To follow the career of William Julius Wilson is to trace the evolution of the national conversation on race and class in America over the past half century.
That was the overarching theme of the first full day of a three-day symposium celebrating the career of the Lewis P. and Linda L. Geyser University Professor Emeritus at the Knafel Center on Thursday.
“One of the great functions of the University is to be a loving critic of society and of our country. Few people on our faculty have done that better,” said Harvard President Larry Bacow of Wilson, a MacArthur Prize Fellow who joined the Harvard faculty in 1996. “You have held a mirror up to our society. You have asked the toughest questions. You have challenged us as a nation, as a society, as a community to be better.”
Bacow joined Edgerley Family Dean of the Faculty of Arts and Sciences Claudine Gay and Dean of Social Science Lawrence D. Bobo in praising the eminent sociologist before a capacity crowd.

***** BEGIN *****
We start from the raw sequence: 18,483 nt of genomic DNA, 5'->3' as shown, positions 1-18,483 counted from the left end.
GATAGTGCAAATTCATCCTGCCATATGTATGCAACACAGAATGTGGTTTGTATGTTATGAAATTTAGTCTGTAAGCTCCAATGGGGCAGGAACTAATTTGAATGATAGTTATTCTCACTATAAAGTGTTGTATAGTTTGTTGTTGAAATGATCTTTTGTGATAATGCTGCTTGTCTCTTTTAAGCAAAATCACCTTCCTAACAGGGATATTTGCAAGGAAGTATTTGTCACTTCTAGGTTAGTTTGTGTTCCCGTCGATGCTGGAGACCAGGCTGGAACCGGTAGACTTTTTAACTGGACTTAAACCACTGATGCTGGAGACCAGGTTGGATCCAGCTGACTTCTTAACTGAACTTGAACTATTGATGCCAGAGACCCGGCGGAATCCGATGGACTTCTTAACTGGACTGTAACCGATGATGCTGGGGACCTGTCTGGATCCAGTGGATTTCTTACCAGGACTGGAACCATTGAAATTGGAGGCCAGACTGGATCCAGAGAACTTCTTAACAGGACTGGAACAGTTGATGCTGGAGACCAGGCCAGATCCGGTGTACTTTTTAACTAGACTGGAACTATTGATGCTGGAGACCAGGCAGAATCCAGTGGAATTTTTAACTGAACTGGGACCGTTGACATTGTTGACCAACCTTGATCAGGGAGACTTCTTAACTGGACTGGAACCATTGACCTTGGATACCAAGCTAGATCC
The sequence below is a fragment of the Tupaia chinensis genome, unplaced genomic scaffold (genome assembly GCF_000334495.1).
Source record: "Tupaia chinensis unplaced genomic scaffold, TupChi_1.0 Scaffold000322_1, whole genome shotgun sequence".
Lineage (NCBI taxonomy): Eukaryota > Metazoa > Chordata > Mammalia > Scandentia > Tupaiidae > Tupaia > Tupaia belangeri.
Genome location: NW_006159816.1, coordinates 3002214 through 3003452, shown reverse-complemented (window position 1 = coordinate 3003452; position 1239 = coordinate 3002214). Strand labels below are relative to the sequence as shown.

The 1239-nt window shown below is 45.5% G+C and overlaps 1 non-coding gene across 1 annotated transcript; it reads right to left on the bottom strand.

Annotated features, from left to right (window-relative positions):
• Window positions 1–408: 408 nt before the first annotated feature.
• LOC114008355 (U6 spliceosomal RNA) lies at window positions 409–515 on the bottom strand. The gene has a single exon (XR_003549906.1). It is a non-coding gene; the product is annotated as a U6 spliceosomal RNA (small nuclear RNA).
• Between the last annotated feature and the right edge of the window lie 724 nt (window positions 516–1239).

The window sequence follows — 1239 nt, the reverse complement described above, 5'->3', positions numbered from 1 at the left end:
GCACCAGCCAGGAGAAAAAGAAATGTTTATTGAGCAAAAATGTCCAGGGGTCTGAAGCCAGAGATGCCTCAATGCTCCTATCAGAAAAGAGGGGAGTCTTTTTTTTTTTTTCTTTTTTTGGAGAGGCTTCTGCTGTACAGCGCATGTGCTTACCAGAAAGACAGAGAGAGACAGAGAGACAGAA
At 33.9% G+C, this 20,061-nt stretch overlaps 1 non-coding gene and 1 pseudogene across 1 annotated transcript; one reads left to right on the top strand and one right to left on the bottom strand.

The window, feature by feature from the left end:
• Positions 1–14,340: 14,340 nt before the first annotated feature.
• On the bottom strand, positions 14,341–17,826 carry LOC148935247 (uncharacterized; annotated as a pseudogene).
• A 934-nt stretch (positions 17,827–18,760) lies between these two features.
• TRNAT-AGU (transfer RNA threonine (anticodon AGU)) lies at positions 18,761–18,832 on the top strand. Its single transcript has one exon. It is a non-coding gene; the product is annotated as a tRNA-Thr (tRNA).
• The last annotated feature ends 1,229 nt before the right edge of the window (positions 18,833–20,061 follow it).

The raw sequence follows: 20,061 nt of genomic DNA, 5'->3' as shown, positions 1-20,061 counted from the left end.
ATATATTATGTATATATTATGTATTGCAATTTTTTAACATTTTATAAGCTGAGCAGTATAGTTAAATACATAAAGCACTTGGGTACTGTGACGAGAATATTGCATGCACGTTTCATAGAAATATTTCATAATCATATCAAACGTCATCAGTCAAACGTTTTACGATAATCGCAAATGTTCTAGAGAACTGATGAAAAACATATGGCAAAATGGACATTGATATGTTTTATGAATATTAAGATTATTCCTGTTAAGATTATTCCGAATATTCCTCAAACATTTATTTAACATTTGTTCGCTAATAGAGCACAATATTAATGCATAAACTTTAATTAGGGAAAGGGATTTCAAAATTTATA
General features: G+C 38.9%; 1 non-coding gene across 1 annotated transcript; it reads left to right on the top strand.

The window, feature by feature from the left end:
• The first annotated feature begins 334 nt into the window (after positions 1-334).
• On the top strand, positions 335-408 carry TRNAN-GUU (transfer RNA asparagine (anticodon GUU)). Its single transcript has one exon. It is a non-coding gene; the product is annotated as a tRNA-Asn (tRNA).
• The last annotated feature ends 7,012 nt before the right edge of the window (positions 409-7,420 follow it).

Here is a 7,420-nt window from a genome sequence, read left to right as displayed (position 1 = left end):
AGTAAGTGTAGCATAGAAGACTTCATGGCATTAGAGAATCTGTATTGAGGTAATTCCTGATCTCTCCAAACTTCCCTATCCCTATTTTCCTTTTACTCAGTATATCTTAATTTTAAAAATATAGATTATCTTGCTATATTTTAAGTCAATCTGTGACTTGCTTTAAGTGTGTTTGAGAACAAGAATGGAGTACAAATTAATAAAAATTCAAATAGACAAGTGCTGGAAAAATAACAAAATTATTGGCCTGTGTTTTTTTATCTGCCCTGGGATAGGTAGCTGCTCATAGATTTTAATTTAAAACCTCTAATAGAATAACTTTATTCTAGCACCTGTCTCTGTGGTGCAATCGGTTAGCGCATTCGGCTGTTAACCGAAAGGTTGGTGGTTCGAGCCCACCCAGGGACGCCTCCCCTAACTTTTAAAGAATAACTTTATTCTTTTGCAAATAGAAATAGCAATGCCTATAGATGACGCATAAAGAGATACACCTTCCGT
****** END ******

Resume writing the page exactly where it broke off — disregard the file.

The Thursday-morning program began with a panel on “Race Relations/Inequality in Historical and Contemporary Perspectives” chaired by Mary C. Waters, the John L. Loeb Professor of Sociology. Panelists began with tributes and personal stories before engaging in a discussion of Wilson’s work.
Jennifer Hochschild, the Henry LaBarre Jayne Professor of Government and professor of African and African American studies, tackled the questions raised in Wilson’s 1978 book, “The Declining Significance of Race: Blacks and Changing American Institution.” Looking at the book’s central assumption, Hochschild focused on context, asking, “Compared to what?”